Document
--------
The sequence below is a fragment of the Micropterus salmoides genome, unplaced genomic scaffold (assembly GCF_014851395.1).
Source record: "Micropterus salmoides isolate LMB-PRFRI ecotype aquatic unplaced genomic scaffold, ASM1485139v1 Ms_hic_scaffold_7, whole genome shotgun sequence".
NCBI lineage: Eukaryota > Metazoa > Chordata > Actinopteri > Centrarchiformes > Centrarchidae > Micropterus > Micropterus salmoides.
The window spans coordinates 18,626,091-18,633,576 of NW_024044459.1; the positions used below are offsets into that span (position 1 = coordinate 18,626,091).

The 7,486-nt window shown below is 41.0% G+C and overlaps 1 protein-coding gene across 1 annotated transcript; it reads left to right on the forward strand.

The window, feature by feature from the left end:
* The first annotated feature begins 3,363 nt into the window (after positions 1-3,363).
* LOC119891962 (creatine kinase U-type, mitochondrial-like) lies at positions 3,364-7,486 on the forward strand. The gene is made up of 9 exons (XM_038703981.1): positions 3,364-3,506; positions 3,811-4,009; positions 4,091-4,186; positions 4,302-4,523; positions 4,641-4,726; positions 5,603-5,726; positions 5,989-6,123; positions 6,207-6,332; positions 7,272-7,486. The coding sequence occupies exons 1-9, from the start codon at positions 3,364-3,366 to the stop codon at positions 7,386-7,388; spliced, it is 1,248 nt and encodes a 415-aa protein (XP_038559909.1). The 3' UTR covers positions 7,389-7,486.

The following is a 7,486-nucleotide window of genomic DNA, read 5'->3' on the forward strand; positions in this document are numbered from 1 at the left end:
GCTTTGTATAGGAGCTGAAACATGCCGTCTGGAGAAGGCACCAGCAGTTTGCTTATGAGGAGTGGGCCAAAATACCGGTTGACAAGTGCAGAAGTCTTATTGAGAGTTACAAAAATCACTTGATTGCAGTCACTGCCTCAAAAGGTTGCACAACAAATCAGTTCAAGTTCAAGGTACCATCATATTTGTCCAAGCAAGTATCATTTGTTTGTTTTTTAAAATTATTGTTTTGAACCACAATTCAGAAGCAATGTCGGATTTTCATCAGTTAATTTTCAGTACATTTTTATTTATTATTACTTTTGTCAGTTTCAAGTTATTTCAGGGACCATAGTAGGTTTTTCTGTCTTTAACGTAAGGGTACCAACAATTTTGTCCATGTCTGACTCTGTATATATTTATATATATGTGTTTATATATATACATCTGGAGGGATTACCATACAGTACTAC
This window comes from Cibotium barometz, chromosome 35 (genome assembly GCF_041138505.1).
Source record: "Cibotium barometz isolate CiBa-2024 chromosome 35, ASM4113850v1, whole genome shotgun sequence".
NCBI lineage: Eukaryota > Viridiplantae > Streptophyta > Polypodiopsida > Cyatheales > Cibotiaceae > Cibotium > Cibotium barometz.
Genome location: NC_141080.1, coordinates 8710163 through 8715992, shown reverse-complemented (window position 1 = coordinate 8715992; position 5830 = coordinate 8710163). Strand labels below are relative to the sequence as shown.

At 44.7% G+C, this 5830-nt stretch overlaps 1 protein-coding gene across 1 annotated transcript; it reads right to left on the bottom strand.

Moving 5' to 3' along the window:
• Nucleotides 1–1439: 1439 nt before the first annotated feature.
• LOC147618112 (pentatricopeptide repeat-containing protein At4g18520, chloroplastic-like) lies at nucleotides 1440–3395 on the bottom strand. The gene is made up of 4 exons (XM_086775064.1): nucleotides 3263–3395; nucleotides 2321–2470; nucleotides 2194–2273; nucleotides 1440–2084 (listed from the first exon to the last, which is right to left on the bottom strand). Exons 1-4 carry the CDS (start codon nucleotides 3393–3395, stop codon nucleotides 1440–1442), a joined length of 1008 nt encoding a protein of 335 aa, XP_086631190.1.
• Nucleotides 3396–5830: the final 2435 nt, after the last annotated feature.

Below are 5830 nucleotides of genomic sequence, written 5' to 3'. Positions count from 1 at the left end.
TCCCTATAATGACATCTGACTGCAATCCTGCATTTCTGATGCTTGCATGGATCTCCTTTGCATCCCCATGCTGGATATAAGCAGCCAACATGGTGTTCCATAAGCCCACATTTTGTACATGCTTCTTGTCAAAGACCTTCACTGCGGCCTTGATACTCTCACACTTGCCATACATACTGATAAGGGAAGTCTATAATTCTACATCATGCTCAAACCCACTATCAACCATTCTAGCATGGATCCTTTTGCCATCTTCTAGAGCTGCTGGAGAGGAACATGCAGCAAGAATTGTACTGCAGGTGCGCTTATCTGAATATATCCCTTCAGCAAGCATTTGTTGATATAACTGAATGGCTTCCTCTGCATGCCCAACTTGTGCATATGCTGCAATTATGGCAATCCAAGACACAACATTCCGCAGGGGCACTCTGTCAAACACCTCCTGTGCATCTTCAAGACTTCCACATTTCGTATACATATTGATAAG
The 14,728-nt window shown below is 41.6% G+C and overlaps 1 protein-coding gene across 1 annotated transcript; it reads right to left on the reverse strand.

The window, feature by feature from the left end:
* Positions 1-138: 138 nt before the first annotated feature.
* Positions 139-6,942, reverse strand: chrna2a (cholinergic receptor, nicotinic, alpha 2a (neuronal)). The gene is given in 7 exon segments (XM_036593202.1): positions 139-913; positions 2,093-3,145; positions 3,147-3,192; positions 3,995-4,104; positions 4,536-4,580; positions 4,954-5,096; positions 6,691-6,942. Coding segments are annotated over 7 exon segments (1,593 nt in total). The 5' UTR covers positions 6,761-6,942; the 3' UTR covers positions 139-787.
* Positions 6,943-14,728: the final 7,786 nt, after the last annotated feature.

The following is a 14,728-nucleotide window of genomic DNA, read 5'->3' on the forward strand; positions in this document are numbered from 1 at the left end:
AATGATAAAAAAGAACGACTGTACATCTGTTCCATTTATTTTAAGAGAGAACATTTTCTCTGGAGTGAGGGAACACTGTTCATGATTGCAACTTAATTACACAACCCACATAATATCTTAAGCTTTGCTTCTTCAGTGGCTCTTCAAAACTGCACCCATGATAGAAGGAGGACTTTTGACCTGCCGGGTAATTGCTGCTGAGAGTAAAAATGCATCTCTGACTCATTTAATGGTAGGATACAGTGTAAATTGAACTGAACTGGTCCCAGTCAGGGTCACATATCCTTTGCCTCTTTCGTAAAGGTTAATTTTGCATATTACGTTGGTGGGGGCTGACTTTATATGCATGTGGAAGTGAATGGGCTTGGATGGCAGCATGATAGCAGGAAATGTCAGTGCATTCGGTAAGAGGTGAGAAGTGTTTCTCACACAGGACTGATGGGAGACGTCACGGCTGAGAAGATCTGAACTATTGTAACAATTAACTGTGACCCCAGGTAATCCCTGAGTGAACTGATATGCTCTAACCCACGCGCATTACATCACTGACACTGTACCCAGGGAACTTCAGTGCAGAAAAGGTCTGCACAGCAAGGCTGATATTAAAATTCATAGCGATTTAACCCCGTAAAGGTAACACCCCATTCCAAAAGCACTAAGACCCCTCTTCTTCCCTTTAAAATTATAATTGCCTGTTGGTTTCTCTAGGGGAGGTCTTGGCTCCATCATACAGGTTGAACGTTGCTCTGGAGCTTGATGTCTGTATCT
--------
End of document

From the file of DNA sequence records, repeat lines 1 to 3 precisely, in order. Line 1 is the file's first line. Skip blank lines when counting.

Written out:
The sequence below is a fragment of the Micropterus salmoides genome, unplaced genomic scaffold (assembly GCF_014851395.1).
Source record: "Micropterus salmoides isolate LMB-PRFRI ecotype aquatic unplaced genomic scaffold, ASM1485139v1 Ms_hic_scaffold_7, whole genome shotgun sequence".
NCBI lineage: Eukaryota > Metazoa > Chordata > Actinopteri > Centrarchiformes > Centrarchidae > Micropterus > Micropterus salmoides.